The public have been asked to identify Tibetans who endanger “national unity” or criticise the Communist Party.
Authorities in Tibet issued a notice this month offering a reward of up to 600,000 yuan (around 85,000 US dollars) to citizens who report information about the spread of “illegal” content in the region, Tibet Watch has said. The notice applies to the areas of central and western Tibet which are governed as the Tibet Autonomous Region (TAR).
The notice titled “Measures for Reporting and Rewarding on the Campaign for Eliminating Pornography and Illegal Content in the Tibet Autonomous Region” promises cash rewards to citizens who report on illegal activities.
The government has promised to pay between 1,000 to 600,000 yuan for information on activities considered to be illegal in the notice.
The notice said the personal information of informants will be kept confidential and offenders they report “shall be held accountable according to law and discipline.''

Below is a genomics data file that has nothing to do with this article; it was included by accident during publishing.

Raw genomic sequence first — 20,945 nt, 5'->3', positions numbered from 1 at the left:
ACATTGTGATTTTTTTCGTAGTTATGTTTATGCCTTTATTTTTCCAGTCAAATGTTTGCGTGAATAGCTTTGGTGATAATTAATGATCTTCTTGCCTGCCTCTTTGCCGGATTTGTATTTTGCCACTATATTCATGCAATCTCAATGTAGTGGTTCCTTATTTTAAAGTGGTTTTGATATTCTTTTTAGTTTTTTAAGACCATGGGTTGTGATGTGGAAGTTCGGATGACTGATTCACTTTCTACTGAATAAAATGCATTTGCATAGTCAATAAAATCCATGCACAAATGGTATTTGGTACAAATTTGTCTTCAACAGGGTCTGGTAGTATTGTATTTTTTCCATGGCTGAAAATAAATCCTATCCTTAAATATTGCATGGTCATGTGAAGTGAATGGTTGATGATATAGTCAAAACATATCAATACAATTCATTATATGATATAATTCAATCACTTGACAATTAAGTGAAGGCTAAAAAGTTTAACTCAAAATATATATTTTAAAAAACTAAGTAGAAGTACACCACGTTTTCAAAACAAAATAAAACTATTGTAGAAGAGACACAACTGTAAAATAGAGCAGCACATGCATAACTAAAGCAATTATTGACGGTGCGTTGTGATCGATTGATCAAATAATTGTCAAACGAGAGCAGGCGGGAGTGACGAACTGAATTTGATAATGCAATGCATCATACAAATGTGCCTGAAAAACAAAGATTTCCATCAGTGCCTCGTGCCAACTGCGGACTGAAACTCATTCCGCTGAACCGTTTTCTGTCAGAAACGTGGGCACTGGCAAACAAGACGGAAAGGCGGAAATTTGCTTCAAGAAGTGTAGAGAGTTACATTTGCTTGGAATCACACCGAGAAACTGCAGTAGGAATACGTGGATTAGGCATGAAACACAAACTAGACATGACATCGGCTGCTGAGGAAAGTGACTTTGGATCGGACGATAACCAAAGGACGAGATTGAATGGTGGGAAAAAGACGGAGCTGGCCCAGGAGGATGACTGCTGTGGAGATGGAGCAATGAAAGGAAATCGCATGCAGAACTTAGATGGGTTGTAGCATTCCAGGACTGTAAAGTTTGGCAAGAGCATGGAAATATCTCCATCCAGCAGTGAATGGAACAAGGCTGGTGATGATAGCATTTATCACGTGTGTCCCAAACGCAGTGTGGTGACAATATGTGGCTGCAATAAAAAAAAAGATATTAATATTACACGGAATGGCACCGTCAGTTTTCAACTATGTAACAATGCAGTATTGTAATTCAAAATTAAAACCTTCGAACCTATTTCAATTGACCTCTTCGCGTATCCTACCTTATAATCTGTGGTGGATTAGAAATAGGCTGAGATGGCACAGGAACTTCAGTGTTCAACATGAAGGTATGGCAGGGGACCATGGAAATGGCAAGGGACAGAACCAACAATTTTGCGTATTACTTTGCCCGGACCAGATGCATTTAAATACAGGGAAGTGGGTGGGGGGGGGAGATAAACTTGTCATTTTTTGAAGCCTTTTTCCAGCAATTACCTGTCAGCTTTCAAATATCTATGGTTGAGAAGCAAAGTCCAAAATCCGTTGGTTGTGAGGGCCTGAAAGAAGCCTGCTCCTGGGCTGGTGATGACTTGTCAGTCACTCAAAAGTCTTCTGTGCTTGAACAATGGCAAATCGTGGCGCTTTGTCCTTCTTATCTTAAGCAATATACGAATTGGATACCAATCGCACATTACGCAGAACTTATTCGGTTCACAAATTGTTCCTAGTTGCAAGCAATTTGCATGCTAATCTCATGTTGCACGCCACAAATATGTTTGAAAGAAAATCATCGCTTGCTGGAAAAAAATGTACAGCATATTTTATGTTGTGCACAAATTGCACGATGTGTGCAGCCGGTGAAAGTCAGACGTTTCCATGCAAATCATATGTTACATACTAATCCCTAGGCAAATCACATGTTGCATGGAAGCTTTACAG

Citizen informants are able to report information to the government by phoning, sending emails, letters or faxes and the amount paid depends on what the information relates to.
Despite the title of the notification, it gives a board definition for what it considers criminal activity making abuse of the law possible. It could be used to attack citizens who challenge the authorities, Tibet Watch said.
The notice lists possible offences including, “endangering national unity, sovereignty and integrity, for example, advocating ‘Great Tibet’, ‘a high degree of autonomy’ and ‘the Middle Way’.”
It also said that to “oppose the basic principles stipulated in the constitution by attacking and defaming the Communist Party and Party leaders” is another offence.
The list of crimes mixes these activities with a couple of more conventional crimes, such as the promotion of gambling and violence, and instigating others to commit crimes.
The news comes following reports of a similar notice issued on 28 February 2019 offering financial rewards of up to 42,750 US dollars to those reporting illegal online activities in the TAR.
That notice banned the use of network communication tools to “form illegal organizations for ‘public welfare,’ ‘environmental protection,’ ‘education,’ ‘medical,’ and ‘poverty alleviation.’”
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